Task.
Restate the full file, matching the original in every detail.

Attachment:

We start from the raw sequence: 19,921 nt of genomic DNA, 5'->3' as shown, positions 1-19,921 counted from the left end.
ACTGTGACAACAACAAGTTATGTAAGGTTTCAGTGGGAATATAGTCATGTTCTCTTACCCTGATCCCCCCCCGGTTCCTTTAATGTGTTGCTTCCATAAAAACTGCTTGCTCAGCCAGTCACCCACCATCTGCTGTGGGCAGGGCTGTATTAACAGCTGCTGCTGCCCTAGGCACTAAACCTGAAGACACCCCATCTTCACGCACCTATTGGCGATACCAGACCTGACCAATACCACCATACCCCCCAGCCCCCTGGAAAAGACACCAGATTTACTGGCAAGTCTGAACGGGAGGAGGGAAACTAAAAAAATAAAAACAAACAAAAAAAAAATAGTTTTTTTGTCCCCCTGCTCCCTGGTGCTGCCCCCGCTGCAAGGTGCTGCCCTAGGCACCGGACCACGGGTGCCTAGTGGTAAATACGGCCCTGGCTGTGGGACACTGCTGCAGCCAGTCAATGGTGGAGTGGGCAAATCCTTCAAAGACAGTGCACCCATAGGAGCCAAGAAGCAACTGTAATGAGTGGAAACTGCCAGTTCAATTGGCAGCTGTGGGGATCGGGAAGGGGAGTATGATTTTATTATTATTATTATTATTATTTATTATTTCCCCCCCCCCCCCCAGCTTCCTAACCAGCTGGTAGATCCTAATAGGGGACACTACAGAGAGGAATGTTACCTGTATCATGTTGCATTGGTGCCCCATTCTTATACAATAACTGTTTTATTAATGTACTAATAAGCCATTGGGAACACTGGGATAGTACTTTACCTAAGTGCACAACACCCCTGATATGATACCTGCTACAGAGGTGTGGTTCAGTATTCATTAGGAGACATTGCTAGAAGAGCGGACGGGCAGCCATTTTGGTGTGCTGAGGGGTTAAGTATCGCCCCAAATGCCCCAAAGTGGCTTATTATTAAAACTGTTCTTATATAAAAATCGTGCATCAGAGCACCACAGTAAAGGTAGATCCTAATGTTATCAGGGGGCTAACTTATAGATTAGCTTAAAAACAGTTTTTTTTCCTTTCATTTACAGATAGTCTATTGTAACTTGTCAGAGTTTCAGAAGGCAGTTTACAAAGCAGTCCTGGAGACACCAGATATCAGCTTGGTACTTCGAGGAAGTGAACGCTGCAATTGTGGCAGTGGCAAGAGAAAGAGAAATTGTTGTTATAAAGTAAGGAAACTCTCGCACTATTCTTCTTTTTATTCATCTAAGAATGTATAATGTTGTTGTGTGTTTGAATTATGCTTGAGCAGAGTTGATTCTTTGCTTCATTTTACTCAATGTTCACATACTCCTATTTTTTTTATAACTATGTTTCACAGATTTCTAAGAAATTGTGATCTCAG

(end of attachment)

We start from the raw sequence: 19,921 nt of genomic DNA, 5'->3' as shown, positions 1-19,921 counted from the left end.
ACTGTGACAACAACAAGTTATGTAAGGTTTCAGTGGGAATATAGTCATGTTCTCTTACCCTGATCCCCCCCCGGTTCCTTTAATGTGTTGCTTCCATAAAAACTGCTTGCTCAGCCAGTCACCCACCATCTGCTGTGGGCAGGGCTGTATTAACAGCTGCTGCTGCCCTAGGCACTAAACCTGAAGACACCCCATCTTCACGCACCTATTGGCGATACCAGACCTGACCAATACCACCATACCCCCCAGCCCCCTGGAAAAGACACCAGATTTACTGGCAAGTCTGAACGGGAGGAGGGAAACTAAAAAAATAAAAACAAACAAAAAAAAAATAGTTTTTTTGTCCCCCTGCTCCCTGGTGCTGCCCCCGCTGCAAGGTGCTGCCCTAGGCACCGGACCACGGGTGCCTAGTGGTAAATACGGCCCTGGCTGTGGGACACTGCTGCAGCCAGTCAATGGTGGAGTGGGCAAATCCTTCAAAGACAGTGCACCCATAGGAGCCAAGAAGCAACTGTAATGAGTGGAAACTGCCAGTTCAATTGGCAGCTGTGGGGATCGGGAAGGGGAGTATGATTTTATTATTATTATTATTATTATTTATTATTTCCCCCCCCCCCCCCAGCTTCCTAACCAGCTGGTAGATCCTAATAGGGGACACTACAGAGAGGAATGTTACCTGTATCATGTTGCATTGGTGCCCCATTCTTATACAATAACTGTTTTATTAATGTACTAATAAGCCATTGGGAACACTGGGATAGTACTTTACCTAAGTGCACAACACCCCTGATATGATACCTGCTACAGAGGTGTGGTTCAGTATTCATTAGGAGACATTGCTAGAAGAGCGGACGGGCAGCCATTTTGGTGTGCTGAGGGGTTAAGTATCGCCCCAAATGCCCCAAAGTGGCTTATTATTAAAACTGTTCTTATATAAAAATCGTGCATCAGAGCACCACAGTAAAGGTAGATCCTAATGTTATCAGGGGGCTAACTTATAGATTAGCTTAAAAACAGTTTTTTTTCCTTTCATTTACAGATAGTCTATTGTAACTTGTCAGAGTTTCAGAAGGCAGTTTACAAAGCAGTCCTGGAGACACCAGATATCAGCTTGGTACTTCGAGGAAGTGAACGCTGCAATTGTGGCAGTGGCAAGAGAAAGAGAAATTGTTGTTATAAAGTAAGGAAACTCTCGCACTATTCTTCTTTTTATTCATCTAAGAATGTATAATGTTGTTGTGTGTTTGAATTATGCTTGAGCAGAGTTGATTCTTTGCTTCATTTTACTCAATGTTCACATACTCCTATTTTTTTTATAACTATGTTTCACAGATTTCTAAGAAATTGTGATCTCAG